So one day he stored up wild kgengwe, a water-rich plant, for his family, and proceeded to walk south. He crossed tiny salt pans. Well outside the Kalahari Reserve, he filled plastic barrels with water at a tap and brought them back in a borrowed donkey cart. He did this every few months until the day he was blocked. As the guards made him pour all his water out they explained they were only following orders, and if he didn’t like it he could write their bosses, asking permission. Amogelang could not write or count past ten, but he knew who could, and decided to seek her. He walked further out of the reserve to Kaudwane, slept near a fire with people he knew, and told them he sought permission to take water into the Kalahari. When they asked if he could also bring water to their families remaining in Gope and Metsiamenong, he said he did not know, but would try.
He rode south, sharing a bareback horse until he arrived at Lethlekeng, a town so large it had a gas pump. From there he hitched a ride over smooth asphalt until reaching Gaborone, where drivers killed more people each day than Botswana’s lions killed each century. He could not read signs but searched the disorienting streets. He asked directions, in his low voice, and pronounced a name. People knew it. They pointed him toward her understated office, where he stepped up to the door, and knocked.
As a local maverick from a royal tribal family, Alice was uniquely positioned to do so. Only she, not a foreigner, could educate her countrymen about the insidious nature of torture used against Bushmen hunters. Through Ditshwanelo she could legitimately investigate and challenge their underclass status as squatters in their own country. Alice knew the language intimately enough to trace origins of ‘Basarwa’ to a corruption of ‘bao ba-ba-sa-ruing dikgomo,’ which is to say, those who do not rear cattle, and then scold her nation for defining Qoroxloo in the negative, and abnormal, in terms of what she lacked.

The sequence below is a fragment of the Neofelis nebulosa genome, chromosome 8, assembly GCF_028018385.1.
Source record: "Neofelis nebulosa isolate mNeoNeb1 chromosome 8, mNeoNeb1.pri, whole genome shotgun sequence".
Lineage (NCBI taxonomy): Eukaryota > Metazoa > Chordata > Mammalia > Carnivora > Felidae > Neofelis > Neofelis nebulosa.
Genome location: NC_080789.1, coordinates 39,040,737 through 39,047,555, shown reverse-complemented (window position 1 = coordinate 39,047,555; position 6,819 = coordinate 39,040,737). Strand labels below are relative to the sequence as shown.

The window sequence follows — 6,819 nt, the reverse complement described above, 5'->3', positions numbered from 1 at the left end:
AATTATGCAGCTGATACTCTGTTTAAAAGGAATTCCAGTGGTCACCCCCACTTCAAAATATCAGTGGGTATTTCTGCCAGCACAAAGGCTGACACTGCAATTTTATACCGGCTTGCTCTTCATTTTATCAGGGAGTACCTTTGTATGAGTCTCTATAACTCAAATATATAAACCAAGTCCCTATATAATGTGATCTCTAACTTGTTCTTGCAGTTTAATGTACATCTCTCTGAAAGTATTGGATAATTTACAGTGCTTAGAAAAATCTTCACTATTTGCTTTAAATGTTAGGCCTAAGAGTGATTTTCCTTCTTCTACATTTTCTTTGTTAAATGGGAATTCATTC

Nevertheless her crusading organization could barely stay afloat. As foreign funds dried up, quixotic charities like hers might have to court the favor of government and actively seek out senior political figures for help, the same figures she might later need to challenge. It was a frustrating quandary. She sat at her desk with a back support staring at a wall of posters filled with worthy battles she had no time or money to fight. She firmly believed the Bushmen lawsuit had been inexcusably delayed by the aggravating rhetoric of foreigners, and now those same overseas human rights groups—unburdened by her own financial constraints—had taken the case out of local hands to fight in their typically Western confrontational manner. Alice, by contrast, still believed fervently in quiet diplomacy and one-on-one negotiation and compromise. Then again, she had no choice.
The receptionist told her she had a visitor. She heard who it was and knew how far he had come to reach her office and she stood to welcome him. He was still dressed in her husband’s hand-me-down clothing that she had provided years earlier.
Dumela, Rra, she said, greeting him as an equal.
Dumela, Mma, he replied, smiling back.
What can I do for you?
Amogelang wanted to tell her his troubles, but she knew them. He wanted to convey his hopes and fears, but she shared them. So he cleared his low, barely audible throat, hoarse from the dusty journey, and said: We have no water.
It was a farcical legal claim, and a clever one. But before it could be tested, the argument left open a loophole that lawyers like Alice could exploit. She urged Bushmen to accept water in the new place outside, and then bring it back to the old one inside.